IT is highly irresponsible for the Government to exclude Sabah from the Net Energy Metering (NEM 3.0) policy for solar panel installations which would otherwise help the state dwellers and economic issues.
“It’s a shame that the Water, Land and Natural Resources Ministry (Ketsa) has decided to exclude Sabah from the NEM 3.0 programme for solar installations – be it for residential or commercial/industrial – as per their recent announcement,” former Sustainable Energy Development Authority (Seda) board member Rajiv Rishyakaran told FocusM.
Last month, Ketsa minister Datuk Shamsul Anuar Nasarah announced the NEM 3.0 programme which is aimed at providing an opportunity for more users to install the solar photovoltaic (PV) systems on the roofs of their respective buildings for electricity bill reduction.
He said that NEM 3.0 would offer a quota of 500 megawatts (MW) from 2021 to 2023 in Peninsula Malaysia.
“The Government hopes that the implementation of NEM 3.0 will enable more Malaysians, government agencies, houses of worship as well as companies to be involved in the country’s renewable energy agenda.
“At the same time, it will also help reduce electricity bills to mitigate the impact of COVID-19 pandemic,” he was reported saying then.
Elaborating, Rajiv said NEM 3.0 would allow solar panel owners to sell excess energy during sunlight hours to the grid to offset the electrical consumption at night.
This policy, he added, makes solar panel installation without battery financially viable and attractive, thus spurring more than RM2 bil worth of installations on rooftops during Pakatan Harapan’s administration.
“Following a dialogue in Kota Kinabalu in 2019 with residents and industry players, SEDA and the then Energy, Science, Technology, Environment and Climate Change Minister Yeo Bee Yin announced that the NEM programme would be expanded to Sabah in the interest of fairness.
“Marginalising Sabah is not right and the Umno minister heading Ketsa should revise his recent statement to ensure that Sabahans installing solar panels can also benefit for the NEM 3.0 incentives, the same way as those in the Peninsula Malaysia,” said the Bukit Gasing state assemblyman.
Sabah, Sarawak have unique issues
Parti Sosialis Malaysia (PSM) central committee member Sharan Raj echoed Rajiv’s sentiments, saying that the programme should be extended throughout Malaysia.
However, the PSM leader pointed out that there were certain issues which are unique to both Sabah and Sarawak that need addressing.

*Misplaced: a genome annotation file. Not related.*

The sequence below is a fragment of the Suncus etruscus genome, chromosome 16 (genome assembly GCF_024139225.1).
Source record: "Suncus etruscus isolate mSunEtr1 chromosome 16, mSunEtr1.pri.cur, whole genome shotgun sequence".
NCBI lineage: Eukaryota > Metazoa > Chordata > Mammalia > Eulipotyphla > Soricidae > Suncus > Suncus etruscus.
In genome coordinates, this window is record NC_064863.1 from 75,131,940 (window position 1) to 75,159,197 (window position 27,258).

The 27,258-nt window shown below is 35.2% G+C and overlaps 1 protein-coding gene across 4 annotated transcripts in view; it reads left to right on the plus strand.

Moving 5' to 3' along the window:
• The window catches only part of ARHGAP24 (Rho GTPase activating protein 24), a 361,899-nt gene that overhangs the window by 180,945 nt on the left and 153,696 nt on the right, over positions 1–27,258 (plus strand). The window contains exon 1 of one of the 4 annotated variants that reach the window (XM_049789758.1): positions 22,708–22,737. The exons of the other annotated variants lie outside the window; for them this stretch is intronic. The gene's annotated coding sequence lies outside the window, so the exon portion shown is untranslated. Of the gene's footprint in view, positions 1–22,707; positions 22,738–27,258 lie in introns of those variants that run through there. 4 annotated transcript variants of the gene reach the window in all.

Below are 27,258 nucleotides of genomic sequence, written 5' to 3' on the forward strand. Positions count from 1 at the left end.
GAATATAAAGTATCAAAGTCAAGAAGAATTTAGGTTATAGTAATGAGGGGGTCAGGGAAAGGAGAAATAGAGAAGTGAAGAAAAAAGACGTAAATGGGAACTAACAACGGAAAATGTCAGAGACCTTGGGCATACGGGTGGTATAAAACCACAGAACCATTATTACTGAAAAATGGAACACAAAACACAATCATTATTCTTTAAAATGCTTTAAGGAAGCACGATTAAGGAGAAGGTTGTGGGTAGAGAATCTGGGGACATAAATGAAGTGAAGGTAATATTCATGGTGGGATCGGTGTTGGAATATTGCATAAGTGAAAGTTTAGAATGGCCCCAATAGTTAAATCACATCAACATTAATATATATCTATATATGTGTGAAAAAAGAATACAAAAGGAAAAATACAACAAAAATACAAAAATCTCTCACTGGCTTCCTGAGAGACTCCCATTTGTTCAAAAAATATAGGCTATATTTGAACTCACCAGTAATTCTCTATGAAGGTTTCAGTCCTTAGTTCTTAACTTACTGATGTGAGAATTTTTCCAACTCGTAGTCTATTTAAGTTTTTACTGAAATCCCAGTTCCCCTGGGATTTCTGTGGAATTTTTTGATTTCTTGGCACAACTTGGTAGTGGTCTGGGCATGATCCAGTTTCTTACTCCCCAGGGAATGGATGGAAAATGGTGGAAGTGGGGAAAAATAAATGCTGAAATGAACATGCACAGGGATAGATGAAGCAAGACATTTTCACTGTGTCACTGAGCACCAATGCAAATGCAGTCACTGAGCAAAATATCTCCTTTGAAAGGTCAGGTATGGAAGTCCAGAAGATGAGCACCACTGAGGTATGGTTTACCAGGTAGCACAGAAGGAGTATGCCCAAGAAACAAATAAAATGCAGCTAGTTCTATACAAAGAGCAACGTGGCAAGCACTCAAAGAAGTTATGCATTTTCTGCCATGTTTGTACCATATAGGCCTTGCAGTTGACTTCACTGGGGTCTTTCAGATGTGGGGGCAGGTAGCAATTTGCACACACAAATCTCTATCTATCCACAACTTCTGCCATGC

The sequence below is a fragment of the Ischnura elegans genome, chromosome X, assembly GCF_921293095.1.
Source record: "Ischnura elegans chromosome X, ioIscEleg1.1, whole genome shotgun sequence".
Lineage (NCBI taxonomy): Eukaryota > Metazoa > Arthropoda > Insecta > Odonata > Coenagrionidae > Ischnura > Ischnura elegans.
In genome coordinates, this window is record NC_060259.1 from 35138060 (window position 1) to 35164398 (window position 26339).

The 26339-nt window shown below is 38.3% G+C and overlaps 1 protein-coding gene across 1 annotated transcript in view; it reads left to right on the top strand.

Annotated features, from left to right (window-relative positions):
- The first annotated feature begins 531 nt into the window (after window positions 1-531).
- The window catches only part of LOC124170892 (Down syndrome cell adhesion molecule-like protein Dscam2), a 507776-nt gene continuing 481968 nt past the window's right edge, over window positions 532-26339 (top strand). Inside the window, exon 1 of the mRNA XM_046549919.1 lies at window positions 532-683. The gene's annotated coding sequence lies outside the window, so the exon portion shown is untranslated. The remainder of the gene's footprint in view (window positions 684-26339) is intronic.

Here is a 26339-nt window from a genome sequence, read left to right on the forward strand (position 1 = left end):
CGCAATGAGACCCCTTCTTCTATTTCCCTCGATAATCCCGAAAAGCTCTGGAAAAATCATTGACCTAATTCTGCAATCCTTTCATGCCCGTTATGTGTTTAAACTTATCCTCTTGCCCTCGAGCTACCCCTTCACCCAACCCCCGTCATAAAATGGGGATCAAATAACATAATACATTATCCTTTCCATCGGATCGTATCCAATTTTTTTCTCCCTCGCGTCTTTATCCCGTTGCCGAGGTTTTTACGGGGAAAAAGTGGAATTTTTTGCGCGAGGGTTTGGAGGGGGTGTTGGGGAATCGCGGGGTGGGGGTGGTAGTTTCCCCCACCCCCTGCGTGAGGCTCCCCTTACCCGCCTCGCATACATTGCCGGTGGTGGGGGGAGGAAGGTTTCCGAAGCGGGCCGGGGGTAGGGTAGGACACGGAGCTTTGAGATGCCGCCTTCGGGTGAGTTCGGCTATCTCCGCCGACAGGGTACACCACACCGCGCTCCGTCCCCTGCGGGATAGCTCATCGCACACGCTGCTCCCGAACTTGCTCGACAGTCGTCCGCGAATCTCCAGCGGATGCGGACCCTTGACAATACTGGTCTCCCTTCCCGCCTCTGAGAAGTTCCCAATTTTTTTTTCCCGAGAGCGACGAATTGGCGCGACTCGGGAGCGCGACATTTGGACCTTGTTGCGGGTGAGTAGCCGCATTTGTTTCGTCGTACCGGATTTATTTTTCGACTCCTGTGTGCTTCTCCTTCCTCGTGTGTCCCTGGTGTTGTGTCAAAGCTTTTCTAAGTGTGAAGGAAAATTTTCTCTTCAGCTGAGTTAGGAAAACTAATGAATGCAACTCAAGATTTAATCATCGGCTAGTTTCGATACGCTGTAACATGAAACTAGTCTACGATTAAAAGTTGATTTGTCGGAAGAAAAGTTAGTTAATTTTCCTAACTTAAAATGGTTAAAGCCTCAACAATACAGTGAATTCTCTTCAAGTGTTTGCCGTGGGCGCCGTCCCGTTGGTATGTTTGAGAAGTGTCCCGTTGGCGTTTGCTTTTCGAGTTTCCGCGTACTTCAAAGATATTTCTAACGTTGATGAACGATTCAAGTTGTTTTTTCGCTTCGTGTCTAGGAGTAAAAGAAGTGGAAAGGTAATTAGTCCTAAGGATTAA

Elaborating, Sharan said that for Sarawak, there was little incentive for Sarawakians to embark on solar energy project as the electricity tariff in the state is one of the cheapest in the region.
“As of 2018, about 75% of Sarawak’s electricity was generated using hydropower, offering the lowest unsubsidised electricity tariff in the region for both industrial and household use,” he pointed out.
“Therefore, Sarawak’s electricity tariff is quite immune to the fluctuation of fossil fuel prices. So, there is little incentive for them to embark on solar power projects,” he said.
On Sabah, Sharan said that the Government should first fix the state’s poor electricity transmission and distribution system before including it in the NEM 3.0 programme.
“The first thing about Sabah is that we need to fix its weak power grid. The state suffers frequent power outages due to this.
“If you don’t fix the power grid, can you imagine what a surge of power supply under NEM 3.0 would do to its system? It will do more harm than good to the people there,” he opined.
However, Sharan pointed out the state government is doing its best to fix the matter, adding that Sabah’s power grid problem is slated to be resolved by 2023.
“After 2023, then the Federal Government can include Sabah in the NEM programme. For now, let’s be cautious and start small with Sabah,” he remarked.
In 2019, former Minister Yeo unveiled the NEM 2.0 policy to diversify the nation’s electricity generation and provide a more transparent power generation module for both the industry and consumers.
Under the policy, Malaysia was poised to achieve 20% electricity supply from renewable energy (RE) source, particularly in solar-generated form, by 2025. – Jan 14, 2021.